This misuse / abuse is not restricted to speech alone, it is endemic and has found its way into writing too. Even in film titles this grave error is regularly committed with impunity. 'Kitne Cool Hai Hum' is one example.

[ /quote ]

Naturally, I had something to say in return... my comments are listed below

---- begin comments ---
A very eloquent and thought-provoking piece. I do agree with you that current trend in the evolution of India's lingua franca is startling if not disturbing. I agree and understand most of the examples listed, and also truly enjoyed the mondegreen of "fees di".

However, and here is where I play the Devil's advocate, I do not think that these are all bad in of themselves. I do see certain positives here, mixed with a touch of inevitability.


1. The evolution of language is but a side effect of a larger section of the population getting a voice

2. With the barriers on correctness going down, a greater section of the population feels empowered to speak up and participate. I believe the artificial hesitation that goes with not knowing the "correct way" to vocalize thoughts and ideas is melting away, and that can only be a good thing.

3. for the longest time our nation has not spoken the same language. If it takes a mash up language to unite across the country, then so be it. it is high time the DMK progeny realized that the North isn't evil and likewise the North make efforts to achieve common ground. Ironically, Bollywood with its populist, psuedointellectual fare offers the most palatable mechanism of unification.


1. The "bad" language is and has been for the longest time the language of the masses. The intellectuals with concern for the propriety of language (or anything for that matter) have always been in the minority (influential or otherwise). Since trends are always determined by the masses, it is no surprise (at least to me) that the "devolution" of lingua franca is along this trajectory. Had this not been the case, we might still be using Sanskrit instead of the easier Prakrit derived Hindi or Latin instead of the robust, modern day bastard language that is English.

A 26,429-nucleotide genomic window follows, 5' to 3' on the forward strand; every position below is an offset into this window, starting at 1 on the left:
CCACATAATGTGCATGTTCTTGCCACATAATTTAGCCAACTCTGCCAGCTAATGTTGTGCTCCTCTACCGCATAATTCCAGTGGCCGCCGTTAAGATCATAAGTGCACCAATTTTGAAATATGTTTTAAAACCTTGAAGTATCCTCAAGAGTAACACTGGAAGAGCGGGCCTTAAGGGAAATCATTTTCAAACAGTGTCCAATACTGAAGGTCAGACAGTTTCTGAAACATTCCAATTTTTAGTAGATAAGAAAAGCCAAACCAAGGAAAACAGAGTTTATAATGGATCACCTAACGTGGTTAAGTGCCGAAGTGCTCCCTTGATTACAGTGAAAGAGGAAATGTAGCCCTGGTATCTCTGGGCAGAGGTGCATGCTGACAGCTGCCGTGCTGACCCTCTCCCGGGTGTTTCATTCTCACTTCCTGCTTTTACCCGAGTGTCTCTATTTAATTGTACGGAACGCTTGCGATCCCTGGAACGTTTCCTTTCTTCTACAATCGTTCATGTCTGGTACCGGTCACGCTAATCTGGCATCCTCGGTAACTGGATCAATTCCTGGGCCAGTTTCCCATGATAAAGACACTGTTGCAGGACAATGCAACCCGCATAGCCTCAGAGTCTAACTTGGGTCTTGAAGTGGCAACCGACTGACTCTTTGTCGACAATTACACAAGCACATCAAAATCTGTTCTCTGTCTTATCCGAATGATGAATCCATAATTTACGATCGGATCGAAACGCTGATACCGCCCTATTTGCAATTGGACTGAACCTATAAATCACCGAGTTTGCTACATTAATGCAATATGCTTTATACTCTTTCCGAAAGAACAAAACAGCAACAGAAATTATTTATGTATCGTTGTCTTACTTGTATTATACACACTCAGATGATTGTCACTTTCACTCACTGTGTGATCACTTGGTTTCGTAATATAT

2. For the very same reasons that English is a bastard language, it is robust, virile, popular and alive. Unfortunately, Hindi (like other Indian languages) has for the longest time been in the slow throes of death. I believe it is finally giving way to a more amalgamated, stronger, popular "Indian" tongue. We are perhaps now truly beginning to speak "Indian".

3. From a more theoretical, philosophical perspective, this is the Second Law of Thermodynamics in action. Things progress in the direction of increasing Entropy. Often this is misinterpreted as "disorder always increases". I believe a better misinterpretation is "to maintain order, a greater effort (or equivalent forms of energy) must be expended".
4. Taking a statistical interpretation: even if we assume that the number of language infractions each person makes is a small proportion of the total sentences they create/ speak in their lifetime (or without loss of generality in any finite period of time), the probability of at least one infraction being heard across the population (assuming a densely connected population by virtue of ubiquitous mass communication media) is a simple union of individual probabilities. For an increasingly huge population such as India's this number would fairly quickly begin to approach unity, implying that at any point in time, almost all communication sampled would be erroneous.

Bottom line: To me this means that short of Herculean efforts and irresistible incentives towards maintaining language propriety, the language evolution juggernaut will gather steam unabated. It is best to recognize this change as natural, understand it and channel it.

Put another way, “If we will khaali-peeli keep khujaoing our dimaag, nothing will happen. Jisko jo bolneka hai, they will keep saying that. All we care is apne ko samjhta hai ki nahin and if saamne wala understands us or not? Right? Thanda lene ka and fokat ka fight nahin maarne ka!”